Review: Conjured by Sarah Beth Durst

You see that book cover over there? That’s how my heart feels right now post-read. But to be honest, I was bored to death by the first half (okay, maybe three-quarters) of Conjured. I’m glad I kept reading, because the last half of the book made me laugh, cry, and fall in love with the characters and the world that Durst created. That sucks, because I can only tell you about the first half of the story – I don’t want to spoil the best parts!

Title: Conjured
Author: Sarah Beth Durst
Publication Date: September 3, 2013
Category: (Young Adult) Paranormal / Fantasy



Eve is in a witness protection program with a new face, a new home, a new summer job, a new caretaker (codename “Aunt Nicki”) and a new name. She can change the color of her eyes and make paper birds fly, but when she uses her magic, she blacks out and has visions of carnivals, magicians, and storytellers. Each time Eve recovers from her black outs, she finds that she’s lost her memory of the past few days, weeks, and even months. The protection agency believes that Eve’s visions are clues that will lead them to a serial killer on the loose, but they refuse to tell Eve about her past. While Eve tries to reclaim her identity and her past, she meets other teens like her – people who have magic, but don’t black out after using it – and befriends Zach, a boy who she works with and who claims to never lie. Eve’s world slowly falls apart as the killer finds more victims, and as the agency gets more desperate in their attempts to trigger her memories.


Here’s why the first half of Conjured is boring: Eve doesn’t know what’s going on, since nobody tells her anything. And since the entire book is told from Eve’s perspective, I also had no clue what was going on. I was confused when Eve was confused, and every time Eve loses her memories, I struggle along with her as she tries to act normal and secretly implodes from all the “waves of panic” she feels. Her visions don’t make sense to her (or me), she’s stuck counting ceiling cracks all night, and she literally floats when she kisses Zach.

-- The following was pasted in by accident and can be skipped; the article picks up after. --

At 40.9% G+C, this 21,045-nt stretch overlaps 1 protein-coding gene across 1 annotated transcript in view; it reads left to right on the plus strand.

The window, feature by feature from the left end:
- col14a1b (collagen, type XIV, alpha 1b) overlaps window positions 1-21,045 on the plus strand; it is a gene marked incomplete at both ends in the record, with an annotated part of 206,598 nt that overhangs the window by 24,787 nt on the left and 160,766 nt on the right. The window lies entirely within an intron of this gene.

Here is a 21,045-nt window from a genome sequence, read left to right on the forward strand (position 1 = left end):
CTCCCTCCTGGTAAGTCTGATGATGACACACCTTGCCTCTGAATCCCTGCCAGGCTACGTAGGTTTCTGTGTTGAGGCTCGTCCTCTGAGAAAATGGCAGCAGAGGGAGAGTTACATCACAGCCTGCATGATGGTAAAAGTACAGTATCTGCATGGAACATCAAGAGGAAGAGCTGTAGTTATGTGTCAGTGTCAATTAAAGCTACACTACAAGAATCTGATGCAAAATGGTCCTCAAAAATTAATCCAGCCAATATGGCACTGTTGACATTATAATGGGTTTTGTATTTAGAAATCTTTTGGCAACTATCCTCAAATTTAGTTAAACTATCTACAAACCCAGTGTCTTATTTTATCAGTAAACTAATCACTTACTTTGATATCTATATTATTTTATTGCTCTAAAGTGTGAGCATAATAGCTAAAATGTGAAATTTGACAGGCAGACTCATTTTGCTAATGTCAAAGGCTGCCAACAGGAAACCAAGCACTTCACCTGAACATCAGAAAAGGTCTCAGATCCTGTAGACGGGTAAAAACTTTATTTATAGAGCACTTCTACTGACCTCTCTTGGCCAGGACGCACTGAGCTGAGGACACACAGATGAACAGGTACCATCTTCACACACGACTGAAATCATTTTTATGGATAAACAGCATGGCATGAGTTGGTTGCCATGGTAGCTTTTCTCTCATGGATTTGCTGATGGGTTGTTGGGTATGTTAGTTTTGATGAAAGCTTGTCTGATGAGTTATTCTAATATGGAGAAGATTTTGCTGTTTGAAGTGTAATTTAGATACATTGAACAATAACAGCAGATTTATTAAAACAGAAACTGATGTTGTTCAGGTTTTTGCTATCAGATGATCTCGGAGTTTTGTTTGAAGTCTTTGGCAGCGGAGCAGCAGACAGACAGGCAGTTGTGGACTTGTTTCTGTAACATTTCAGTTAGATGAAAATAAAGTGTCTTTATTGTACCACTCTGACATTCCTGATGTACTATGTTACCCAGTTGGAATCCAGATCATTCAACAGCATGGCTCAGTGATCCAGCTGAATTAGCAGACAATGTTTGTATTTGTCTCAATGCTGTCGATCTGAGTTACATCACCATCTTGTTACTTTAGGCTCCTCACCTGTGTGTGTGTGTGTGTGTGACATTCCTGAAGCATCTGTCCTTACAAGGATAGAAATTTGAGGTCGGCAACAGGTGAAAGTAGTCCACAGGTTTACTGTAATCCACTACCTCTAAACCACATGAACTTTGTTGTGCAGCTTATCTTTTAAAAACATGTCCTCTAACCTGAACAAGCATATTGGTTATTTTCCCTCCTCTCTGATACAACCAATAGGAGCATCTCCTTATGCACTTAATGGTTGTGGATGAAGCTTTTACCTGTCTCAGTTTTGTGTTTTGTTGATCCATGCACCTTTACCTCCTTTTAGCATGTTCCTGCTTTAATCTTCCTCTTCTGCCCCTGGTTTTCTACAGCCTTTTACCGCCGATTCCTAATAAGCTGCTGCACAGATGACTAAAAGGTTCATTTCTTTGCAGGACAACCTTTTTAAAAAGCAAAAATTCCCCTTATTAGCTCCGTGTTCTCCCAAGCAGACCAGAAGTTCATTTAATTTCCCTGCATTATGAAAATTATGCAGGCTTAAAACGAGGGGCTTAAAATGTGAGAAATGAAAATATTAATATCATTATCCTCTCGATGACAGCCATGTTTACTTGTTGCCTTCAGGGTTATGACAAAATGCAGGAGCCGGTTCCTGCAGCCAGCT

Oh yeah, and that romance came out of nowhere. But it’s okay, because Zach is one of those sweet, honest guys with a troubled past who fell head over heels for Eve the moment he saw her. His sole redeeming quality as a supporting character is that he talks… A LOT. About random things. (I like randomness.)

“Little-known facts about apples: apples are members of the rose family, it takes energy from fifty leaves to produce one fruit, and humans have been eating apples since at least sixty-five hundred BC. Bet you’re asking yourself how a handsome guy like me who can’t seem to stop talking ended up working in a library where the talking thing is not so condoned.”

She continued to stare at him, blinking once.

“Or perhaps you’re wondering about hairless cats. They’re less cuddly than you’d think. Also prone to sunburn. And oddly prone to more earwax, due to less ear hair. But I’m boring you. Cardinal sin when talking with a beautiful girl. Not to be confused with the original sin … And I promised no obvious jokes. Sorry. Don’t hate me.”

Other than these witty monologues dialogues, I was losing my interest in Conjured fast, mostly because I didn’t understand where the plot was going and why Durst left Eve twiddling her thumbs for the first two hundred and fifty pages of the book. But then, finally, Eve took things in her own hands (with some scheming from people at the agency) and went on an adventure and IT ALL MADE SENSE. Eve’s life made sense!!! And all the characters suddenly got a gigantic dose of emotions and feels and I actually started caring about them, and everything ended with a happily ever after.


I understand why Durst had to keep things hush-hush for the first half of the book, but it made me wonder how many readers would be put off by the confusion and lack of apparent plot-building in the beginning of Conjured. Durst did weave a unique, enchanting tale, and I was pleasantly surprised by the end – but I wish that I was that excited for the entire book. (Can I just recommend the second half of Conjured? Is that allowed?) If you’re a patient reader who likes paranormal-meets-murder-mystery types of books, I would recommend Conjured. If you’re not that patient, maybe just skip to the end and start with the epilogue.


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